Do note that this of course means that you'll have a long-running, persistent session with maintained state. That's what's making it so fast. But it also means that you may have to pay additional care not to leak memory or otherwise bloat that long-running state. That should rarely be a problem unless you're doing something really funky, but you do have to be aware of it. Your memory leaking sins will not be swept away automatically by the cleansing page change any more.
How much faster is it really?
In any case, the benefit can be up to twice as fast in apps with lots of JS and CSS. Of course, your mileage may vary, be dependent on your browser version, the moon cycle, and all other factors affecting performance testing. But at least it's a yardstick.
The best way to find out just how fast it is? Try it on your own application. It hardly takes any effort at all.
No jQuery or any other framework
Turbolinks is designed to be as light-weight as possible (so you won't think twice about using it even for mobile stuff). It does not require jQuery or any other framework to work. But it works great with jQuery or Prototype or whatever else have you.
With Turbolinks pages will change without a full reload, so you can't rely on
jQuery.ready() to trigger your code. Instead Turbolinks fires events on
document to provide hooks into the lifecycle of the page:
Load a fresh version of a page from the server:
page:fetch starting to fetch a new target page
page:receive the page has been fetched from the server, but not yet parsed
page:change the page has been parsed and changed to the new version
page:load is fired at the end of the loading process.
Turbolinks caches 10 of these page loads. It listens to the popstate event and attempts restore page state from the cache when it's triggered. When
popstate is fired the following process happens:
Restore a cached page from the client-side cache:
page:change page has changed to the cached page.
page:restore is fired at the end of restore process.
So if you wanted to have a client-side spinner, you could listen for
page:fetch to start it and
page:receive to stop it.
document.addEventListener("page:fetch", startSpinner); document.addEventListener("page:receive", stopSpinner);
DOM transformations that are idempotent are best. If you have transformations that are not, hook them to happen only on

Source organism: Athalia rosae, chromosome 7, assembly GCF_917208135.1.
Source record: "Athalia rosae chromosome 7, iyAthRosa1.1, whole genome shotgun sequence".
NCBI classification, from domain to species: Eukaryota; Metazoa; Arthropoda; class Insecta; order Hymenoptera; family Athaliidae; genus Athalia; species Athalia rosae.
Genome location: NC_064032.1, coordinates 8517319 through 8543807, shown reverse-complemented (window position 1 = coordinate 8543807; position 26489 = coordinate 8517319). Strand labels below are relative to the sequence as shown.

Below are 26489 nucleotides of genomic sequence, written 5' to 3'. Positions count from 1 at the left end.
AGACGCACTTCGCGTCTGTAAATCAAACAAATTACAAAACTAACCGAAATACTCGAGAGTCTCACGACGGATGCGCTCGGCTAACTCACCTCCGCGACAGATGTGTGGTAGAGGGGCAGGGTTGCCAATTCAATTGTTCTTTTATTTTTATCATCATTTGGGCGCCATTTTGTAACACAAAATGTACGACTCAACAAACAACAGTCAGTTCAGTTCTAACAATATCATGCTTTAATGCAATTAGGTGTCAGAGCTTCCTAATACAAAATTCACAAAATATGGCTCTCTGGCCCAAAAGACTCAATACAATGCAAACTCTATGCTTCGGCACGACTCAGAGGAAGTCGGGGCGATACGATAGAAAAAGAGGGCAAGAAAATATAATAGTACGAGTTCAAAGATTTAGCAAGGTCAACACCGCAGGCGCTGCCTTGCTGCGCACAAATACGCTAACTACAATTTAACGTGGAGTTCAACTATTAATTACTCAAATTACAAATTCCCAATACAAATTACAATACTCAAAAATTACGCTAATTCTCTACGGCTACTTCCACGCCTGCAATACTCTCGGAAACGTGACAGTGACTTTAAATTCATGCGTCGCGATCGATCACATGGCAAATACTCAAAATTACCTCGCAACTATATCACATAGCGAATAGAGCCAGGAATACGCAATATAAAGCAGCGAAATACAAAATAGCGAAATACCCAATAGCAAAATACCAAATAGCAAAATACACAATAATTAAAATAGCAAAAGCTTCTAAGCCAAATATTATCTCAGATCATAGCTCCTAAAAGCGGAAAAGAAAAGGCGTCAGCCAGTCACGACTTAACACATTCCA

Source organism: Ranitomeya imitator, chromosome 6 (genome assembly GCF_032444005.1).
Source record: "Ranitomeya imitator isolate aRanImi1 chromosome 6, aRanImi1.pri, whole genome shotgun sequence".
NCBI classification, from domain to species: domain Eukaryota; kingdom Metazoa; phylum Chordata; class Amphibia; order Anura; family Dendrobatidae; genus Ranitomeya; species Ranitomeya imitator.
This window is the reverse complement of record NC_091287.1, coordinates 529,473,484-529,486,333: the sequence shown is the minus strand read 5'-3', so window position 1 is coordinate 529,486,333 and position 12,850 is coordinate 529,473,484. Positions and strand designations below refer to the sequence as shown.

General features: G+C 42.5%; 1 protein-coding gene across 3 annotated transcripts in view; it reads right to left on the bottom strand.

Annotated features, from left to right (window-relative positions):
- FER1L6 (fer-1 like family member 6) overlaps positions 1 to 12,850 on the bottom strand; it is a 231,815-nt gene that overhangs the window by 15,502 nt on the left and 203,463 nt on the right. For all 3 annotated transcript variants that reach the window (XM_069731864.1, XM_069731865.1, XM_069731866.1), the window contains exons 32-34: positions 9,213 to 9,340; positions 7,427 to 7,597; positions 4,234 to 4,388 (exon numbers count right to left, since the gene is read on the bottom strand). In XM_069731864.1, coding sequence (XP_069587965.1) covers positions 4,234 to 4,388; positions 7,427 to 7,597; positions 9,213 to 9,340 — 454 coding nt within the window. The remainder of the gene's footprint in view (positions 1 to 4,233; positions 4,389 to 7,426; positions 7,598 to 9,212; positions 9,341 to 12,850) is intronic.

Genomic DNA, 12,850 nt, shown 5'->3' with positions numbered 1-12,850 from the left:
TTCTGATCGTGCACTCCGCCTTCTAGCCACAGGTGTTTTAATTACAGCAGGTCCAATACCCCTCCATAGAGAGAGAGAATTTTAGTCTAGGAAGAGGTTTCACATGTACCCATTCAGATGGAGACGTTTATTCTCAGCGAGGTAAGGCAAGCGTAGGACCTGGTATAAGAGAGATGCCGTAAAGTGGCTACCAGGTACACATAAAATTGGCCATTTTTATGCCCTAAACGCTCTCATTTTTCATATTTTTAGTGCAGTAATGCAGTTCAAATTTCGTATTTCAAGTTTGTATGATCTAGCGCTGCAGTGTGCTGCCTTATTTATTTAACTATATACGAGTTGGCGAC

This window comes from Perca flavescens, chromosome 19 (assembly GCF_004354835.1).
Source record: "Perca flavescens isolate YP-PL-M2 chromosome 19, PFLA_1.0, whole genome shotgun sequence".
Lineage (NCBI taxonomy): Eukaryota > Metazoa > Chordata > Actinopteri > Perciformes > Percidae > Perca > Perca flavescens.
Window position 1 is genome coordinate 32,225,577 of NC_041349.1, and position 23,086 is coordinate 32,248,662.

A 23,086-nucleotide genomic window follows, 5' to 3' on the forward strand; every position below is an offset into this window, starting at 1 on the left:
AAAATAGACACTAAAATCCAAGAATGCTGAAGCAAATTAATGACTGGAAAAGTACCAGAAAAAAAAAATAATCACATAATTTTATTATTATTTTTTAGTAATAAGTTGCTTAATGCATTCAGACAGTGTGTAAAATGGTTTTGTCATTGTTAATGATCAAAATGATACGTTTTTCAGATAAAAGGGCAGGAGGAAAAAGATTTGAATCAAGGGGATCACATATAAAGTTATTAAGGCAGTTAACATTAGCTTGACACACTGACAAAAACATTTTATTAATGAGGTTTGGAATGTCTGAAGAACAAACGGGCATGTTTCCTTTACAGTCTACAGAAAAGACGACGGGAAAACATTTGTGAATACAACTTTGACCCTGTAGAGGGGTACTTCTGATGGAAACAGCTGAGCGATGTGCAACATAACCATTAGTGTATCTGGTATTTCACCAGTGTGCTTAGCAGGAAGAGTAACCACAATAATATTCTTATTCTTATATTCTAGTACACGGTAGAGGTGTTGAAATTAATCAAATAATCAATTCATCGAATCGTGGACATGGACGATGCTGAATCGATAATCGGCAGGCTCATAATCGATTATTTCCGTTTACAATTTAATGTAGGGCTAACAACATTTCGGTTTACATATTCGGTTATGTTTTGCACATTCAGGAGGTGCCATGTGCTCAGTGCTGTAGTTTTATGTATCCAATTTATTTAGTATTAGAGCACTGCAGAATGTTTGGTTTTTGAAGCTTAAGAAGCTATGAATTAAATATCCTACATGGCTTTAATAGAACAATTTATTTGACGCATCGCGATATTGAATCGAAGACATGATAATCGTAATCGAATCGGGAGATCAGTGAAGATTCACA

page:load instead of
page:change (as that would run them again on the cached pages).
Turbolinks will be enabled only if the server has rendered a
Some examples, given a standard RESTful resource:
POST :create=> resource successfully created => redirect to
- Turbolinks ENABLED
POST :create=> resource creation failed => render
- Turbolinks DISABLED
Why not all request types? Some browsers track the request method of each page load, but triggering pushState methods don't change this value. This could lead to the situation where pressing the browser's reload button on a page that was fetched with Turbolinks would attempt a
POST (or something other than
GET) because the last full page load used that method.
Opting out of Turbolinks
By default, all internal HTML links will be funneled through Turbolinks, but you can opt out by marking links or their parent container with
data-no-turbolink. For example, if you mark a div with
data-no-turbolink, then all links inside of that div will be treated as regular links. If you mark the body, every link on that entire page will be treated as regular links.
<a href="/">Home (via Turbolinks)</a> <div id="some-div" data-no-turbolink> <a href="/">Home (without Turbolinks)</a> </div>
Note that internal links to files not ending in .html, or having no extension, will automatically be opted out of Turbolinks. So links to /images/panda.gif will just work as expected.
Also, Turbolinks is installed as the last click handler for links. So if you install another handler that calls event.preventDefault(), Turbolinks will not run. This ensures that you can safely use Turbolinks with stuff like
data-confirm from Rails.
page:load event. It may restore functionality of some libraries.
jquery.js but before
//= require jquery.turbolinks
Additional details and configuration options can be found in the jquery.turbolinks README.
Asset change detection
You can track certain assets, like application.js and application.css, that you want to ensure are always of the latest version inside a Turbolinks session. This is done by marking those asset links with data-turbolinks-track, like so:
<link href="/assets/application-9bd64a86adb3cd9ab3b16e9dca67a33a.css" rel="stylesheet" type="text/css" data-turbolinks-track>
When this happens, you'll technically be requesting the same page twice. Once through Turbolinks to detect that the assets changed, and then again when we do a full redirect to that page.
Evaluating script tags
data-turbolinks-eval attribute to
Triggering a Turbolinks visit manually
You can use
Turbolinks.visit(path) to go to a URL through Turbolinks.
Full speed for pushState browsers, graceful fallback for everything else
Like pjax, this naturally only works with browsers capable of pushState. But of course we fall back gracefully to full page reloads for browsers that do not support it.
Turbolinks is designed to work with any browser that fully supports pushState and all the related APIs. This includes Safari 6.0+ (but not Safari 5.1.x!), IE10, and latest Chromes and Firefoxes.
gem 'turbolinks'to your Gemfile.
- Restart your server and you're now using turbolinks!
Thanks to Chris Wanstrath for his original work on Pjax. Thanks to Sam Stephenson and Josh Peek for their additional work on Pjax and Stacker and their help with getting Turbolinks released. Thanks to David Estes and Nick Reed for handling the lion's share of post-release issues and feature requests. And thanks to everyone else who's fixed or reported an issue!